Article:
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10 October 2019
The Supreme Court's recent judgment in Cat.SA v Priosma Limited(1) has underlined the jurisdiction's pro-enforcement stance. In particular, the court:
The judgment once again confirms Bermuda's status as a sophisticated, arbitration-friendly jurisdiction. It is a classic example of the Bermuda courts' robust approach when asked to enforce foreign arbitral awards against award debtors in Bermuda, even in circumstances where the award in question is being challenged by the award debtor in the courts of the seat, or legal place, of the arbitration.
Chief Justice Narinder Hargun's judgment expressly states that the decision is "consistent with the pro-enforcement policy" of the United Nations Convention on the Recognition and Enforcement of Foreign Arbitral Awards 1958, which was given legal effect in Bermuda in 1979, as well as the Bermuda International Conciliation and Arbitration Act 1993, which incorporates the United Nations Commission on International Trade Law Model Law into Bermuda law.
On a more technical level, the judgment stands as good authority for the principle that, pursuant to the legal doctrine of issue estoppel, the Bermuda courts will prohibit award debtors from re-litigating arguments in support of non-enforcement of a foreign award if those arguments have already been made before, and rejected by, the supervisory courts of the arbitration. In addition, the judgment clarifies that even if award debtors succeed in persuading the Bermuda courts to stay enforcement pending a legal challenge in the courts of the foreign seat, there is nevertheless a real possibility that the award debtor may be required, depending on the circumstances, to provide security as a condition of any order granting a stay (potentially up to the award's full value).
CAT, a member of a French group of (re)insurance companies, commenced an arbitration against Priosma, a Bermudian reinsurance broker, in Paris pursuant to an arbitration agreement annexed to a brokerage agreement. CAT's claim concerned the non-payment of sums it alleged were due to it from Priosma under the brokerage arrangements between the parties.
The subsequent arbitral proceedings in Paris were fully contested by Priosma, which as part of its defence contested the tribunal's jurisdiction to decide CAT's claim on the grounds that there was no valid and binding arbitration agreement in place between CAT and Priosma (the jurisdictional objection).
The arbitral tribunal rejected the jurisdictional objection and proceeded to decide the merits of the substantive dispute in CAT's favour. Priosma was ordered to pay CAT €556,958 along with interest from the date of the award.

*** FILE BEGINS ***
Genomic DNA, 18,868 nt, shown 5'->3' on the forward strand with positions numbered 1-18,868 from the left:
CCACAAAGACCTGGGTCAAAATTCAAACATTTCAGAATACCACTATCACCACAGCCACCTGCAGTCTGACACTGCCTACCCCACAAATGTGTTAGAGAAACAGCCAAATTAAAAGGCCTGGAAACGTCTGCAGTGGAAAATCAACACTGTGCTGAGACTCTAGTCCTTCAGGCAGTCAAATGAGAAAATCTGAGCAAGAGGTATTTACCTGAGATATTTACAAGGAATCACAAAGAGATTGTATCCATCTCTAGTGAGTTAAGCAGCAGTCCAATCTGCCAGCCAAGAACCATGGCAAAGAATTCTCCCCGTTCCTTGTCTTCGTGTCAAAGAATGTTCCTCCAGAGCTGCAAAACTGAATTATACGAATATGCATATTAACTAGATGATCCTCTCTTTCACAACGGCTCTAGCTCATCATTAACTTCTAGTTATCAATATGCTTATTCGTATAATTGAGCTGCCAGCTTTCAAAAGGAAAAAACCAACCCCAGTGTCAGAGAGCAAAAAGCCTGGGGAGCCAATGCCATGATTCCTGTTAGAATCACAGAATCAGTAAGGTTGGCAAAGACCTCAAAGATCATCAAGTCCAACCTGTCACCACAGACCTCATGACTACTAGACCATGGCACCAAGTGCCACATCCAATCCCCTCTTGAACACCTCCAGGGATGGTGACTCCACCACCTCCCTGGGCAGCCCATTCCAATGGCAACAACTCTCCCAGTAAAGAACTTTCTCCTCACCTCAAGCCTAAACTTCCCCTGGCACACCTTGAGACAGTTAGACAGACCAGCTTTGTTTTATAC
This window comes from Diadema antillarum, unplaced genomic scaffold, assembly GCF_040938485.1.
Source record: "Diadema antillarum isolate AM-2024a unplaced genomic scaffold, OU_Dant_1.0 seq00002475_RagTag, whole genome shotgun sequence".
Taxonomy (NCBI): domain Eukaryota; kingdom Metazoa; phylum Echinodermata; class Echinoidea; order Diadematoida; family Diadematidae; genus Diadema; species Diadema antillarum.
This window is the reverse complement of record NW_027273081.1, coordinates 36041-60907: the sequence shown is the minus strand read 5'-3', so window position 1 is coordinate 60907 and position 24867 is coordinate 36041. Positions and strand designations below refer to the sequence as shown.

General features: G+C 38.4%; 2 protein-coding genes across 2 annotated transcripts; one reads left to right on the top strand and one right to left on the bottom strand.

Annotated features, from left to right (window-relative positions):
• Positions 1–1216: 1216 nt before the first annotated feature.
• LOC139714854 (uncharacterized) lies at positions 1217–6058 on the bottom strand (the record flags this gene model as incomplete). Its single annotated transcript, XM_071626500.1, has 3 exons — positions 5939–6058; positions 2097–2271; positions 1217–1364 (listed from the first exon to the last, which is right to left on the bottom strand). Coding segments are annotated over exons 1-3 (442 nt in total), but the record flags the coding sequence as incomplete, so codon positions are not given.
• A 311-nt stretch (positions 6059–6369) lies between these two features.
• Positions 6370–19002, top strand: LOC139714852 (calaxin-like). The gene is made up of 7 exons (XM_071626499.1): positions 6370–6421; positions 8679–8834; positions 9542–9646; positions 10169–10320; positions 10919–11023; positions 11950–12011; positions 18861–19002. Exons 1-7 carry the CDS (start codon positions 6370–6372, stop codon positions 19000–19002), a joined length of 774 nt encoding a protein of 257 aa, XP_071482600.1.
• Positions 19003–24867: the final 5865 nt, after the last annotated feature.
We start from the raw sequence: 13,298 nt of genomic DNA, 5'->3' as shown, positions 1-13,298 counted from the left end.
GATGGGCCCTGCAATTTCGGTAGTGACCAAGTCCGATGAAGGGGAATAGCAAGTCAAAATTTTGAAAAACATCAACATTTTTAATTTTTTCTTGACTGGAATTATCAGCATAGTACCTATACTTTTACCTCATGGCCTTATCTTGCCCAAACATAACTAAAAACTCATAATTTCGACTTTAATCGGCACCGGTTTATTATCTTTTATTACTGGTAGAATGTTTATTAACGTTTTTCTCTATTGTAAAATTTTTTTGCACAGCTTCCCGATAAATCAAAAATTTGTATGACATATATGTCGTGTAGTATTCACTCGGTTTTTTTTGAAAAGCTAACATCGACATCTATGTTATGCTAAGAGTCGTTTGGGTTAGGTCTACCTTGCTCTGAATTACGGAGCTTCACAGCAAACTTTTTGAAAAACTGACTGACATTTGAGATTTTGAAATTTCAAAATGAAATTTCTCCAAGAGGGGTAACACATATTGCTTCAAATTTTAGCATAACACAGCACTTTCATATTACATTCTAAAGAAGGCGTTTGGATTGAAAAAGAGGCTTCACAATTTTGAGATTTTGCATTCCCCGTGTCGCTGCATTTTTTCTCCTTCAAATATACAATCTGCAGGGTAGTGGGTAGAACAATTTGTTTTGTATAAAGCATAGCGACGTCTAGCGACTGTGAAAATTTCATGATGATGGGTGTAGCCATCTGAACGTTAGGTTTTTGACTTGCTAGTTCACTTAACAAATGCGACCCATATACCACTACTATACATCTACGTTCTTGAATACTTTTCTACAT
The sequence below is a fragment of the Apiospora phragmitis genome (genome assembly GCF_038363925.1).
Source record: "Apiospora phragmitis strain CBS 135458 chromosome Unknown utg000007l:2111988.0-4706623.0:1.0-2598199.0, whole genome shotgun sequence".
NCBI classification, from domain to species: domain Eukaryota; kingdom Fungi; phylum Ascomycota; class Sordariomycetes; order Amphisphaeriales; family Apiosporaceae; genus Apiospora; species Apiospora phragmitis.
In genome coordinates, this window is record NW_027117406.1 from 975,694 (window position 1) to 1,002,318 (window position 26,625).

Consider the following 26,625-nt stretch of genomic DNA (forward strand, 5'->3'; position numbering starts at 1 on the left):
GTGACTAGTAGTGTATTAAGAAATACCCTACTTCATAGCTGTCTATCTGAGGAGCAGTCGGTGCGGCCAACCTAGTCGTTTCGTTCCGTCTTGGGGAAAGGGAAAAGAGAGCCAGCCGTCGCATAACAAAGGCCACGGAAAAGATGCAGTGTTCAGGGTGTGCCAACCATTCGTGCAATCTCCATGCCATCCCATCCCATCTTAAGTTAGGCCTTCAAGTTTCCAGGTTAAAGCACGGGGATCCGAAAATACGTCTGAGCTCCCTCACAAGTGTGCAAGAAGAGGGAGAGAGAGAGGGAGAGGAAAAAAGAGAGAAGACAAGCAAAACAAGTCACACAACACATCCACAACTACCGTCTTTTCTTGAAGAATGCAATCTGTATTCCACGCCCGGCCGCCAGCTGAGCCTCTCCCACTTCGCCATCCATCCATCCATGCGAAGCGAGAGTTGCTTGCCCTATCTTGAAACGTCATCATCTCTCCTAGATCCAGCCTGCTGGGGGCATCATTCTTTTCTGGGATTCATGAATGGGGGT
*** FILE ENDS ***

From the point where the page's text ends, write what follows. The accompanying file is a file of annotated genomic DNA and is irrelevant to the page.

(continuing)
On 10 June 2016 Priosma appealed against the award to the Paris Court of Appeal, once again relying on the jurisdictional objection. The Paris Court of Appeal dismissed Priosma's appeal. On 24 September 2018 Priosma issued a further appeal to the Court of Cassation. This appeal was pending when the set aside application was heard by the Bermuda Supreme Court.
The grounds of the set aside application were identical to those relied on by Priosma before the Paris Court of Appeal. As the latter court had rejected those arguments, the doctrine of issue estoppel prevented the Bermuda court from entertaining those same arguments in its proceedings. In short, the chief justice concluded that he was bound by the Paris Court of Appeal's ruling.
The fact that Priosma had commenced court proceedings in France to challenge the award meant that Priosma had voluntarily submitted to the jurisdiction of the French courts, and therefore an essential condition under Bermuda law for issue estoppel to apply in the context of a foreign court's ruling was made out.
The Bermuda court's power to grant a discretionary stay of enforcement of a foreign award pending the outcome of a challenge to the award in the courts of the seat derives from Section 36(2) of the 1993 act. When deciding whether to exercise its discretion to stay enforcement, the Bermuda Court will apply the sliding scale test set out in the foundational and long-running English IPCO (Nigeria) Limited v Nigerian National Petroleum Corporation case.(2)
As such, the Bermuda court will consider several relevant factors when deciding to grant a stay of enforcement, including:
In deciding whether to order the award debtor to provide security as a condition of granting a stay of enforcement, the Bermuda court will consider:
For further information on this topic please contact Keith Robinson, Michael Hanson or Sam Stevens at Carey Olsen Bermuda Limited by telephone (+1 441 542 4500) or email (email@example.com, firstname.lastname@example.org or email@example.com). The Carey Olsen Bermuda Limited website can be accessed at www.careyolsen.com.
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